a loss on the market. He may be wrong, but never the market." Having placed day trading and trading against the trend into
the appropriate file on your desktop (recycle bin), we have removed the major illusions of market manipulation. I should mention
that there is a world of difference between finding a good market entry point, and the determination of the trend.
Trading ranges act differently than trending markets. It was not that long ago when trading ranges were called On The Side.
Professionals would move on to markets that were trending. Anything can happen inside of a trading range. Many times in a
market's history, a trading range has turned out be a trend reversal. J. L. Livermore never bought or sold a market that was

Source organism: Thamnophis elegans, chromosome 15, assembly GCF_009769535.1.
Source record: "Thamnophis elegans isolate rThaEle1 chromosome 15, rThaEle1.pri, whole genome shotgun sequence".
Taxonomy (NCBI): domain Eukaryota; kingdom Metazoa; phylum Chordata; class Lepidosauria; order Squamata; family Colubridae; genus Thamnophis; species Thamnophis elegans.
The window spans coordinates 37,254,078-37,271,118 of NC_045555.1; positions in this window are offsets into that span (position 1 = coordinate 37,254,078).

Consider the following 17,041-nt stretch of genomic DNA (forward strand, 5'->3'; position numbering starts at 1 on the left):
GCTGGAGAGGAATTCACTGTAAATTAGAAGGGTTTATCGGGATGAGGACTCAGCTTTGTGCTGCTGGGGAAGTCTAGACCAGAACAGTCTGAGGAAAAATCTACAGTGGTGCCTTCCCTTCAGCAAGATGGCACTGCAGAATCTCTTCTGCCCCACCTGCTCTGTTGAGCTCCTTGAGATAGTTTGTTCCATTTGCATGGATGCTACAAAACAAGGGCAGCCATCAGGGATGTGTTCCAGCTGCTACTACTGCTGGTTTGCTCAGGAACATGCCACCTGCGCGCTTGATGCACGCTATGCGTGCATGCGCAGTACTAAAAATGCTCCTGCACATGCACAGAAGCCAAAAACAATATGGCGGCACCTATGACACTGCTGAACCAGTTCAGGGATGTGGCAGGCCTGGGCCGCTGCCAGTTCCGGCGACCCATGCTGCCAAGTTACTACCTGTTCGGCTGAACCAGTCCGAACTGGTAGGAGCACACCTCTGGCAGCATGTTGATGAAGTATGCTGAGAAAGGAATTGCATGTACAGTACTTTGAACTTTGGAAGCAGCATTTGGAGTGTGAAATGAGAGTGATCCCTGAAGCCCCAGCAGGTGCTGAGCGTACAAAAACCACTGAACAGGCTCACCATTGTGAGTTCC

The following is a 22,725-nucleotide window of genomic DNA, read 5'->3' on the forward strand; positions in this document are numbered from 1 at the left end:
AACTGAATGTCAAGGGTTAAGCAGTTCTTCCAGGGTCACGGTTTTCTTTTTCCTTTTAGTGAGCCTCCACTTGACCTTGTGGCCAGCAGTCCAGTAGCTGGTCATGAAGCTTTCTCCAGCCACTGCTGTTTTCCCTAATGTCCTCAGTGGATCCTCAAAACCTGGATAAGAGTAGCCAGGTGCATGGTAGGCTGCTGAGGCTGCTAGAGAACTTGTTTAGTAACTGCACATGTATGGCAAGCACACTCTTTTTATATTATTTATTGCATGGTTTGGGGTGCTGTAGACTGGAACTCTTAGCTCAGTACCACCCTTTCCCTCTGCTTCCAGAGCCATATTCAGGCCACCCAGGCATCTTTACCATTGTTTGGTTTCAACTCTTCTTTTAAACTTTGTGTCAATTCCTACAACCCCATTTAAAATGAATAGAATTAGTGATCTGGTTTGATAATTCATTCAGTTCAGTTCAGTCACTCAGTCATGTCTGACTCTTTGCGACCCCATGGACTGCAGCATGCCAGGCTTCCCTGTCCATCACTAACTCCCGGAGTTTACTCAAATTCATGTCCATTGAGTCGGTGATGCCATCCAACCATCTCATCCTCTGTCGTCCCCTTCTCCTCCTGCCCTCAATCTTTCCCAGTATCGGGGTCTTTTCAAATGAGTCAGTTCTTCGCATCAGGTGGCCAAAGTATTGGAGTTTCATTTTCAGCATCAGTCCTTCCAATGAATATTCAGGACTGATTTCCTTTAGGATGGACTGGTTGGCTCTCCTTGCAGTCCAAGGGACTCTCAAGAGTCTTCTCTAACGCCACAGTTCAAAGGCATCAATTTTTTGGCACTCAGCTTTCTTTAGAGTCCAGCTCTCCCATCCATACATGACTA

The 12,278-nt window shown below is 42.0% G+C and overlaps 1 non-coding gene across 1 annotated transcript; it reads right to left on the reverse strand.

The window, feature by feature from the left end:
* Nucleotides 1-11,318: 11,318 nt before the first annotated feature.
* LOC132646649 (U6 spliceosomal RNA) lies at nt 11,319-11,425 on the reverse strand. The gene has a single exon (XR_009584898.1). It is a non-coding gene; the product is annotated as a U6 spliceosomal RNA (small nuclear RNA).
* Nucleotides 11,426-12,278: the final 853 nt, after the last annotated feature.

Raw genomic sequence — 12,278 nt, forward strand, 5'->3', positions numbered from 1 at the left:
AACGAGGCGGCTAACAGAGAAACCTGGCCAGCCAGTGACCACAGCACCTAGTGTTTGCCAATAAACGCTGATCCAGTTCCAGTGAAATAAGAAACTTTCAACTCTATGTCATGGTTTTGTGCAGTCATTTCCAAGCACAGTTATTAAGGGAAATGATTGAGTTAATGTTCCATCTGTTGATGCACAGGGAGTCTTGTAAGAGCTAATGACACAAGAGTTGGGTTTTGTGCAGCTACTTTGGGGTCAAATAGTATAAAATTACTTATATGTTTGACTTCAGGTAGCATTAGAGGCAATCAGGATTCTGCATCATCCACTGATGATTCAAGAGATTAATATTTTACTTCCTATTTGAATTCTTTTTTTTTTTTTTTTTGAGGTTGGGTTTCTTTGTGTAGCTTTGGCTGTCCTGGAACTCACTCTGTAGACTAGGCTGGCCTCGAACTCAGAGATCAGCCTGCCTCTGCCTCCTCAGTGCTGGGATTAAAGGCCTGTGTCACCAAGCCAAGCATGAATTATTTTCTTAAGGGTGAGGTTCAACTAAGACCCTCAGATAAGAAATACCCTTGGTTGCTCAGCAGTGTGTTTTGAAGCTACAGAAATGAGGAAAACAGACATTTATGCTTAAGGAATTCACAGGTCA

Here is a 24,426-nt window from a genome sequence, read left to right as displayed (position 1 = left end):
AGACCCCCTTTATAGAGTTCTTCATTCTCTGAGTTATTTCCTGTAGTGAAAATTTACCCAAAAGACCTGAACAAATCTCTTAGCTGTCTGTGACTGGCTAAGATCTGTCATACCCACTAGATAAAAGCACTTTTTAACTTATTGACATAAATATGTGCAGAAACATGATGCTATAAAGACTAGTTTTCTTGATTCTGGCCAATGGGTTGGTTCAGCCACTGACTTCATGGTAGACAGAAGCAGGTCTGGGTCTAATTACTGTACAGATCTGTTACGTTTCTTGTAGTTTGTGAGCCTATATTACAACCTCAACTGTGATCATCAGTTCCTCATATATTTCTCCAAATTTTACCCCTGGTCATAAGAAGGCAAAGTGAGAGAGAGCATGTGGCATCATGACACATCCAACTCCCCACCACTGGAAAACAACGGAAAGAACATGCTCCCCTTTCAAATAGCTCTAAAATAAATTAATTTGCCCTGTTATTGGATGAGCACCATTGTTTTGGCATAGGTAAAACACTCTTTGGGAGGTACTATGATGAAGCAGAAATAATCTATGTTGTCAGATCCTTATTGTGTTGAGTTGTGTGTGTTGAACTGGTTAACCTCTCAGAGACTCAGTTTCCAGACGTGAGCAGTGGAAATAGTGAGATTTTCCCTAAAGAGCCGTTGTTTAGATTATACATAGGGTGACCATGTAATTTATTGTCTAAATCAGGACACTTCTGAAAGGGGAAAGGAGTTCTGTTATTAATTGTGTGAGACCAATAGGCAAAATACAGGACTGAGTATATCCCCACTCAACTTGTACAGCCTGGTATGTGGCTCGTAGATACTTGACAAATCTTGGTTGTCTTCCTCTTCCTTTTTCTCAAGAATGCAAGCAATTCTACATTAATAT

in a trading range. Richard Davoud Donchian, Bernard Mannes Baruch, and W. D. Gann also avoided trading ranges. Trading ranges
are just another rock waiting to sink the investor’s ship. Remember, speculators can not buy hull insurance!
Finally, we must deal with question of the nature of the market itself. Does man control the markets? The commodities markets
are based on real, physical substances; the necessities of life itself. The contracts for the grains, the oilseed, the metals,
and the exotics are based on the actual cash market for these commodities. The same is true for the petroleum contracts. Seasonality,
the weather, plagues, and cycles are just some of the variables that control the supply of commodities. Nature rules this
world. El Nino and La Nina have more impact than foolish legislatures, or cartels who would like to manipulate the outcomes.